Applying the Laws of Forecasting to Predictive Analytics

I had a chance to meet with my good friend Tom Choi from Arizona State University a couple of weeks ago. We met at the United Club in Chicago, as he was on his way back from a visit with Honda, and met to discuss the upcoming study I will be working on with him on procurement analytics for the Center for Advanced Purchasing Studies later this summer. We had a chance to catch up on a great number of things, but one that sticks in my mind is the discussion on predictive analytics and forecasting.

Tom recalled a couple of simple rules around prediction, based on some of the time-honored rules of forecasting methods that we have both taught for years.

“In your forecasting classes you take, all you are really learning is a sophisticated way to create mathematical expressions to capture the past, and trying to extrapolate it into the future.   And we always return to the two cardinal rules that deal with the accuracy of forecasting.”

“The first rule is that aggregated forecasts are always better then product-specific forecasts.   (This has been made popular by the trend of “crowd sourcing” recently.) The basic rule is that multiple points of view formed individual experts and respondents act as a synthesizing mechanism to help us see what is going on at a macro level. They offer opinions and paint the future for us. If we can combine multiple insights we can being to get a reasonable view of the future. For example, predicting between whether the NFC or AFC will win the Superbowl is easier than trying to predict which team will win the Super Bowl – and forecasting the trend for products families rather than individual products is likewise much easier.”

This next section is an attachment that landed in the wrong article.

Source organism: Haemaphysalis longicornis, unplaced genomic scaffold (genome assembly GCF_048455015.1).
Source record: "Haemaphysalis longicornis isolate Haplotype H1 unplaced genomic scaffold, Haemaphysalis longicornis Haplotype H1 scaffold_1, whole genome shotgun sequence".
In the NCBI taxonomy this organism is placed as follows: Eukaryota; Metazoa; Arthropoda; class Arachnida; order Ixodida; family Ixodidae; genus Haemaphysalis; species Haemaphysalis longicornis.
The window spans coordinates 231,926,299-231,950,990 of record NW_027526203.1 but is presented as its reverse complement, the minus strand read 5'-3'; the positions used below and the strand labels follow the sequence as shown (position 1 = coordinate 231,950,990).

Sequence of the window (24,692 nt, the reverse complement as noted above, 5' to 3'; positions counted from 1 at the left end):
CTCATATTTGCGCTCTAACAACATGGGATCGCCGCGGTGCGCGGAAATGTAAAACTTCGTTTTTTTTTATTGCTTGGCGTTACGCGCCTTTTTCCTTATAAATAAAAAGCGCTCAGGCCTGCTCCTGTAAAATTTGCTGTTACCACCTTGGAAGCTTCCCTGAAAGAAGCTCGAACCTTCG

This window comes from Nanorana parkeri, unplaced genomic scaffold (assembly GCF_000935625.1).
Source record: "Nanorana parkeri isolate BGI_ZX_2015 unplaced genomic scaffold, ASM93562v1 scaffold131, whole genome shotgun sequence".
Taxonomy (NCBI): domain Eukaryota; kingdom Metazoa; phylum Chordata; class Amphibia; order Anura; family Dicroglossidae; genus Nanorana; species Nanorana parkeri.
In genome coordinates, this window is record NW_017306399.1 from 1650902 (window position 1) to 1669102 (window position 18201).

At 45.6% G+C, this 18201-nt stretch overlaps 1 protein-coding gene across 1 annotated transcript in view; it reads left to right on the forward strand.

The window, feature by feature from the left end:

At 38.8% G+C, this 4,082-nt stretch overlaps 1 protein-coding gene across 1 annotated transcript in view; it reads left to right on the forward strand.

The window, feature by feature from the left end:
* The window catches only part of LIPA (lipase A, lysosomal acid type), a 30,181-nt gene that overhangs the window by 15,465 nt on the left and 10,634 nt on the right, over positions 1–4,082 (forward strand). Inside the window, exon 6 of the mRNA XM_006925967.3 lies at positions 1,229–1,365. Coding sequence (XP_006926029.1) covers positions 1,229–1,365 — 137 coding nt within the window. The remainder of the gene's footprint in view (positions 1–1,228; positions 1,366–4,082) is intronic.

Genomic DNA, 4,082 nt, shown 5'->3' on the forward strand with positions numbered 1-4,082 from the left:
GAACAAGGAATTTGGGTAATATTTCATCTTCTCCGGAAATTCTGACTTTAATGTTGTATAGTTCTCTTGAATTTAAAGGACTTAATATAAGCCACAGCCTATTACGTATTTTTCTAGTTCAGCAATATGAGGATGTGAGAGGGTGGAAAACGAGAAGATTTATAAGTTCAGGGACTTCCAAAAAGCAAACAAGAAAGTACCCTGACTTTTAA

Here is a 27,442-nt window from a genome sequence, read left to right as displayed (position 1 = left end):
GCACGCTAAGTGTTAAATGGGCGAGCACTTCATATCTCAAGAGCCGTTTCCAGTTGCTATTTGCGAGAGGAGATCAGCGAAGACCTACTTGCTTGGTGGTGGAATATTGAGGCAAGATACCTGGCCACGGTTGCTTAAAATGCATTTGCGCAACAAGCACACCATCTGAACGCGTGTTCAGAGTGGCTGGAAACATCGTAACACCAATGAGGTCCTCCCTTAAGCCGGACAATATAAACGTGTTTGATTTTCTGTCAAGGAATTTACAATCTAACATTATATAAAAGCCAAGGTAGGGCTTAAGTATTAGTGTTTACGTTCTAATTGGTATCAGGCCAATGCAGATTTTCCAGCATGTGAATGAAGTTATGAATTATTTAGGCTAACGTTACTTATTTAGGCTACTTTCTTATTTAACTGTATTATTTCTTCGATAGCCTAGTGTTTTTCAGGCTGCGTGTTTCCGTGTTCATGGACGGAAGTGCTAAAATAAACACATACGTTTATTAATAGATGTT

“The second rule is that the longer you wait to develop forecast, the more accurate it will be. That is because forecasts for shorter periods into the future are more accurate than those that go further out. Forecasts for tomorrow are better than forecasts for two months from now. We learn about accurate response methods, and as you increase standardization and reduce leadtime you can get “first market data” which is the best predictor. Waiting to get the very latest (and earliest) market response to your product offering works best for product releases. So if you until the last minute –and if you have a very flexible supply chain – you can afford to wait until that last moment and your forecast accuracy increases.”

“If you apply those ideas to the cognitive arena and analytics arena that we find ourselves in, than the implications are obvious. If we can combine last minute decision-making with computing power, you have a very powerful predictive analytics capability. You can afford to wait until the last minute to make a decision, and also you can aggregate the data (using Big Data). If you are trying to make a decision on whether to buy precious metal form one location versus another, then you can bring together the data from both locations, and combine this data with the location’s record in terms of their production stability and their past market performance, and make a solid decision. You can reflect the information that happened that very day to affect your decision-making. Regardless of how smart algorithms are, you are still doing forecasting. Nobody has a crystal ball – but we are just getting a little more sophisticated in how we apply these two rules.   We used to have to make forecasts that were very linear and trying to extrapolate the future based on the past. But now with real-time data we are learning how to do this using smaller increments of time, and we have machines that also are learning faster and faster. We are using a high “alpha” value in our exponential smoothing models and weighting the most recent data the highest. This is driving greater velocity of decision-making. Which is ultimately the capability necessary for survival in today’s global economy!”